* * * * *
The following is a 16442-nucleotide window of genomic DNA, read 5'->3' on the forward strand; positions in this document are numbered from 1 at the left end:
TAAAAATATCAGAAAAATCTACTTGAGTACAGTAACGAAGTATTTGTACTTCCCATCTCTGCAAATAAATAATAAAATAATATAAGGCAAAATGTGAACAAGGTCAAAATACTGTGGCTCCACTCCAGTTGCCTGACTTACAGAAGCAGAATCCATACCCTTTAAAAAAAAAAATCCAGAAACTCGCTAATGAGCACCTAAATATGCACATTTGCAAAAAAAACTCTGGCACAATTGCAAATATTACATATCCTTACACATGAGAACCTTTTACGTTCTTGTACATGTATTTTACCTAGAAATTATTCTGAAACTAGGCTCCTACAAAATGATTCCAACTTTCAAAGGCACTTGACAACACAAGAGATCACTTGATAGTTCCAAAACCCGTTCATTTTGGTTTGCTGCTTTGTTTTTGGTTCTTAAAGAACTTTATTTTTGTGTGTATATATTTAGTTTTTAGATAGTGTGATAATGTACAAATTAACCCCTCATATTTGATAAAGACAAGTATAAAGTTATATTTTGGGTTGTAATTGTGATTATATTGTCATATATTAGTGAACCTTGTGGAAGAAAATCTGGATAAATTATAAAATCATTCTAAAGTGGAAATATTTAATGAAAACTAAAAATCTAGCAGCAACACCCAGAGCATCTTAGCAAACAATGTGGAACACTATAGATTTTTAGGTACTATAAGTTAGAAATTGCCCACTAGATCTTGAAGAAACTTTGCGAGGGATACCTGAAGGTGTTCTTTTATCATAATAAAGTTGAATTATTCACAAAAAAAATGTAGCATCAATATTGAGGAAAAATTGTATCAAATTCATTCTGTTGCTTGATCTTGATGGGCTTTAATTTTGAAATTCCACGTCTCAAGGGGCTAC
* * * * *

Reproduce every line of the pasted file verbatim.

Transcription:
The following is a 16442-nucleotide window of genomic DNA, read 5'->3' on the forward strand; positions in this document are numbered from 1 at the left end:
TAAAAATATCAGAAAAATCTACTTGAGTACAGTAACGAAGTATTTGTACTTCCCATCTCTGCAAATAAATAATAAAATAATATAAGGCAAAATGTGAACAAGGTCAAAATACTGTGGCTCCACTCCAGTTGCCTGACTTACAGAAGCAGAATCCATACCCTTTAAAAAAAAAAATCCAGAAACTCGCTAATGAGCACCTAAATATGCACATTTGCAAAAAAAACTCTGGCACAATTGCAAATATTACATATCCTTACACATGAGAACCTTTTACGTTCTTGTACATGTATTTTACCTAGAAATTATTCTGAAACTAGGCTCCTACAAAATGATTCCAACTTTCAAAGGCACTTGACAACACAAGAGATCACTTGATAGTTCCAAAACCCGTTCATTTTGGTTTGCTGCTTTGTTTTTGGTTCTTAAAGAACTTTATTTTTGTGTGTATATATTTAGTTTTTAGATAGTGTGATAATGTACAAATTAACCCCTCATATTTGATAAAGACAAGTATAAAGTTATATTTTGGGTTGTAATTGTGATTATATTGTCATATATTAGTGAACCTTGTGGAAGAAAATCTGGATAAATTATAAAATCATTCTAAAGTGGAAATATTTAATGAAAACTAAAAATCTAGCAGCAACACCCAGAGCATCTTAGCAAACAATGTGGAACACTATAGATTTTTAGGTACTATAAGTTAGAAATTGCCCACTAGATCTTGAAGAAACTTTGCGAGGGATACCTGAAGGTGTTCTTTTATCATAATAAAGTTGAATTATTCACAAAAAAAATGTAGCATCAATATTGAGGAAAAATTGTATCAAATTCATTCTGTTGCTTGATCTTGATGGGCTTTAATTTTGAAATTCCACGTCTCAAGGGGCTAC